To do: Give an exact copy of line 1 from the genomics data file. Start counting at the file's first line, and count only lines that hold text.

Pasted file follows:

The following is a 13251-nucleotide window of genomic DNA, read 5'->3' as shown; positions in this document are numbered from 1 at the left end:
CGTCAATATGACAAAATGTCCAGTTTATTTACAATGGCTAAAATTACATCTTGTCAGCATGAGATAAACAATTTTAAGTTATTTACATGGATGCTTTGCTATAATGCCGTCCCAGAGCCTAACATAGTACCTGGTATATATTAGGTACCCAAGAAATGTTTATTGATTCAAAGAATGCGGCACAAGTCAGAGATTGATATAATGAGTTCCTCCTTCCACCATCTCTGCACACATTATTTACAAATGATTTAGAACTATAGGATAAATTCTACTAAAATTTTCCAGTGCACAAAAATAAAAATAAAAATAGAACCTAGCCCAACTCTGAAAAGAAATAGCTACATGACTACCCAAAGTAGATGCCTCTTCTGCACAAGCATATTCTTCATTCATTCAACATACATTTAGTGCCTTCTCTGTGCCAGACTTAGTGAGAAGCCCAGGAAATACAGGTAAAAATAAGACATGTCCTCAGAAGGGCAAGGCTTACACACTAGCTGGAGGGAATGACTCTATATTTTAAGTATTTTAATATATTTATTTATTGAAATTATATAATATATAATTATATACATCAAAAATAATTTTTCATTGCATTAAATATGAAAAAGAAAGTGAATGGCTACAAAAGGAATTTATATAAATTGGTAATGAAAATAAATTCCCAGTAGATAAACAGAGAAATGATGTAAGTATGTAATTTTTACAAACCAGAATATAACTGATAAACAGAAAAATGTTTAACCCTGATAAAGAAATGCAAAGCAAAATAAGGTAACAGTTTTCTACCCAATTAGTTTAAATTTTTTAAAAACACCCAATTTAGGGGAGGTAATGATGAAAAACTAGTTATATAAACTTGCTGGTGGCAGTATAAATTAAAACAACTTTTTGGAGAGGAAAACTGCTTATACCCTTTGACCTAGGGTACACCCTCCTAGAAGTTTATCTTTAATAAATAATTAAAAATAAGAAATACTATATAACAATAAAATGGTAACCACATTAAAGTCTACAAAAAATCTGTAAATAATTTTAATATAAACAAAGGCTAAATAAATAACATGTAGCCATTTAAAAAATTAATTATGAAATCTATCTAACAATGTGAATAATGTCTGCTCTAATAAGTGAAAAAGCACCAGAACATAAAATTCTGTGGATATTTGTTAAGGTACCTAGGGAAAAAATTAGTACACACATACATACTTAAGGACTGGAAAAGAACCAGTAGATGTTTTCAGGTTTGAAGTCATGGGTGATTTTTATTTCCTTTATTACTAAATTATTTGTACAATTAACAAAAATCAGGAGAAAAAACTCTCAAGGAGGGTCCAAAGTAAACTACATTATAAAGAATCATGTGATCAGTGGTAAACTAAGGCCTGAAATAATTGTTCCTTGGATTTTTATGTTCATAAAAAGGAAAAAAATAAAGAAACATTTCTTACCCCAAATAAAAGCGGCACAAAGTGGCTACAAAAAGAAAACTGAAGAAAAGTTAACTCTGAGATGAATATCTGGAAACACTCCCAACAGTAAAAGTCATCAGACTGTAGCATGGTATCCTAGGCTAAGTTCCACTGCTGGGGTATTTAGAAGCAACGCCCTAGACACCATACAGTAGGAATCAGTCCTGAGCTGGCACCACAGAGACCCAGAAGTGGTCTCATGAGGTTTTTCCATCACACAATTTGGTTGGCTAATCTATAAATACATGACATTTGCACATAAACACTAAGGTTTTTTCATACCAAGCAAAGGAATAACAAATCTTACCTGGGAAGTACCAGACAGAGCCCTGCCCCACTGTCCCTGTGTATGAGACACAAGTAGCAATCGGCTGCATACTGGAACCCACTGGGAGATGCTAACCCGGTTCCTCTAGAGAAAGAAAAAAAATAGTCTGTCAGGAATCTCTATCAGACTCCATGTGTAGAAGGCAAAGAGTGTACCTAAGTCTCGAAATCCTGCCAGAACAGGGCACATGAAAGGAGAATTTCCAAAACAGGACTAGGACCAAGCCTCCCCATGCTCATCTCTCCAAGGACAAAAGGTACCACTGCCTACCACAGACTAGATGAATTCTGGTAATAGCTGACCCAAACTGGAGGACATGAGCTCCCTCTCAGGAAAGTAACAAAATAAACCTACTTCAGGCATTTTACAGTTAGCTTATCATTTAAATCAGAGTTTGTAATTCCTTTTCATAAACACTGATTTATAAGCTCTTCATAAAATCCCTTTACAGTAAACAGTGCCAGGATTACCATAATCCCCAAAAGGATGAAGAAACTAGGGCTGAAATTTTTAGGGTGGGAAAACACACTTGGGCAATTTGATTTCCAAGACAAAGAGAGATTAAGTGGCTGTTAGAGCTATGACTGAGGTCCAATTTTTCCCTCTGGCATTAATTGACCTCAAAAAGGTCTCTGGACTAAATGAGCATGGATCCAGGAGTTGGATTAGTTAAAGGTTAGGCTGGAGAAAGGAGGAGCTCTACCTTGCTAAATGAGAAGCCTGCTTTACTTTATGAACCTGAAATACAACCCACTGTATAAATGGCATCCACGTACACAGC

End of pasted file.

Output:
The following is a 13251-nucleotide window of genomic DNA, read 5'->3' as shown; positions in this document are numbered from 1 at the left end: